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March 8, 2009 / jasonpinto

Larry! Larry! Larry!


While perusing headlines today, I stumbled across an article about Boston Celtics legend Larry Bird.

I did not make it through more than 3 paragraphs before my world was (hyperbole alert!) officially  rocked. I read that Larry Bird only attempted 1.9 three-pointers a game, during his career.

I was fairly young when Bird was in his glory days… but still,  I saw plenty of his games, and I’ve read a bit about him. My impression has always been that he was a three-point machine! Heaving from all over the court… at all different times throughout the game.

(While playing basketball, if I ever got it in my head that I was going to “be” Larry Bird today, guess what I was doing when I got the ball – shooting a three!)

So, to read that stat…and the rest of the article, I had to admit – my perception of Larry Bird as a player was definitely off.  I have been missing out on so many of the other great things that he did.

Well, when it comes to marketing, we probably feel pretty strong in our view about our product or service. We believe we know our strengths and our weaknesses,…We believe we know what problems our product is solving on a daily basis.   BUT… we know the answer to this question – what is the public’s perception of our company?

I think you can really go in-depth as you look into this. There are different groups that you need to consider… Your customers, for one. You could break them down into long-term versus new. For example, do the long-term customers think that your support is less responsive than it used to be? Do your new customers think your product  is harder to use than promised?

What about people in your sales pipeline? Do they really know which of their problems can be solved by your company? (And if so, why haven’t they become a customer yet!) Or how about people that see our banner at a trade show, or stumble across our website?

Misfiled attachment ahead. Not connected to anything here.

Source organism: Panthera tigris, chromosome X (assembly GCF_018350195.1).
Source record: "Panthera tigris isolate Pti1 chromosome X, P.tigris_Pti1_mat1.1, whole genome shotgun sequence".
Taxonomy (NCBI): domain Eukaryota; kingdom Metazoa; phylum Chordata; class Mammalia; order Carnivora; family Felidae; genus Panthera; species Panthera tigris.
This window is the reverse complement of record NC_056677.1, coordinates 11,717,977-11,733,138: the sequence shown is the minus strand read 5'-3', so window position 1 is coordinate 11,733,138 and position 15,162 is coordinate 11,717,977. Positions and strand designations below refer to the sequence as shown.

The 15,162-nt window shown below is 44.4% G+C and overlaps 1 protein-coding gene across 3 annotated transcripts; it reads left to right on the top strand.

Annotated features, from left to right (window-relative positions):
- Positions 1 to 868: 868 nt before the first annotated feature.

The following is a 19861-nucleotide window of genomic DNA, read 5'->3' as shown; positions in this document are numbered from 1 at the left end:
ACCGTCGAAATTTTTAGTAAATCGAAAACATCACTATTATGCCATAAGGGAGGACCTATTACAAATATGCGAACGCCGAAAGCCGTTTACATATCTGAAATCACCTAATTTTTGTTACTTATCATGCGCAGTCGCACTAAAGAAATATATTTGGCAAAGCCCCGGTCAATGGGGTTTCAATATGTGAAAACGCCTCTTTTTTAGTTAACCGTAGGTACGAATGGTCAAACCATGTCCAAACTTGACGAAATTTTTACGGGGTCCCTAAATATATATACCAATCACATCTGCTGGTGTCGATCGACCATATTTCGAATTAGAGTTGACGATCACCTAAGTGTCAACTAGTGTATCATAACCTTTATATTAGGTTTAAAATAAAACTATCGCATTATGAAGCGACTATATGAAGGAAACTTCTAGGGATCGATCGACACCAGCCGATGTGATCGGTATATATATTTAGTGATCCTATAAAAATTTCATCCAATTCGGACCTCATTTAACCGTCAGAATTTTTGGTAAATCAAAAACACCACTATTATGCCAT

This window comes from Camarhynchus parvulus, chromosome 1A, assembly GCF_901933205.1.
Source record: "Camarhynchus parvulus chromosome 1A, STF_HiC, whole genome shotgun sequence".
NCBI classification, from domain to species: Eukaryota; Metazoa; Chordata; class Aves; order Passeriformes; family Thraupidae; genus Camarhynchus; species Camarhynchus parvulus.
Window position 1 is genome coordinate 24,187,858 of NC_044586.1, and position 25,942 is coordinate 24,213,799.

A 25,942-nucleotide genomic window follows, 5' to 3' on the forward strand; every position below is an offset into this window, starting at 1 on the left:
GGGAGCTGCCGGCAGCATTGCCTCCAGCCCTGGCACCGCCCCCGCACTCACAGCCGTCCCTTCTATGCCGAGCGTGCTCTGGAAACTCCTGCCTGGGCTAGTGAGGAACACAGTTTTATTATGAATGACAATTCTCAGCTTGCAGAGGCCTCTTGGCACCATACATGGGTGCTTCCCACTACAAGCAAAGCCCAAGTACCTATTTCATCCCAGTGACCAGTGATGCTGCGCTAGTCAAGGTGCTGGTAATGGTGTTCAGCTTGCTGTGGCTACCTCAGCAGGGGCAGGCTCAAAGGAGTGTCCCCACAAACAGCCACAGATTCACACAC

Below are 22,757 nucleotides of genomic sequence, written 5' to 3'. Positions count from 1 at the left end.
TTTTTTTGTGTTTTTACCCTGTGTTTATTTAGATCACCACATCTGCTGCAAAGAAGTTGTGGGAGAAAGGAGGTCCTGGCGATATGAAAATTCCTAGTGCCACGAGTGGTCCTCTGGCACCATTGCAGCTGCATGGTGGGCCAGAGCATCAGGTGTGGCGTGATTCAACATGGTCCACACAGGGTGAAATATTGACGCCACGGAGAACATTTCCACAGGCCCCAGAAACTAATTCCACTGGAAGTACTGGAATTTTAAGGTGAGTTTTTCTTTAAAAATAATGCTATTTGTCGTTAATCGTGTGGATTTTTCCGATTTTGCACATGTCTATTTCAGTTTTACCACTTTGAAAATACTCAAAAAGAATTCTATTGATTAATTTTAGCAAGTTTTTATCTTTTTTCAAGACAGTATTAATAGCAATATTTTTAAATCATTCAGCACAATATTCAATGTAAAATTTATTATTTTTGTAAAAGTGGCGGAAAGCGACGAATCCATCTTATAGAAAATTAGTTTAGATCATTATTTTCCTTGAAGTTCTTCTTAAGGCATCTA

There’s only one way to find out the answers to these questions – and that is to ask… and listen.  A lot of companies hesitate before doing this (“what if all the feedback is bad?!”).  But it’s so important to know! True, negative feedback will sting for a bit. But it will only help to make you stronger. In fact, if a customer does provide some negative feedback, there is a great positive to be found in that – they care enough to tell you. Most likely, they are going to give you the chance to fix what ails them.

In the world of marketing, we sometimes get so caught up in what we can tell the world. We have a lot of powerful tools at our disposal to do that; but don’t forget, those same tools can be used to ask our customers and prospects what they are thinking, and how they are feeling.

Larry Bird will always be known as one of the greatest basketball players ever. I knew that. But I was slightly mistaken as to what he did to get that way.

There is a chance that people are slightly or greatly mistaken about what our company can do as well. They may even have a negative view of us because of that. We can only fix that if we do one thing first – ask them.



Leave a Comment
  1. Avayaglobalconnect / Mar 9 2009 5:21 am

    The process that is used by organization to determine the satisfaction of customers. Also the process to get feedback on products/services from customers


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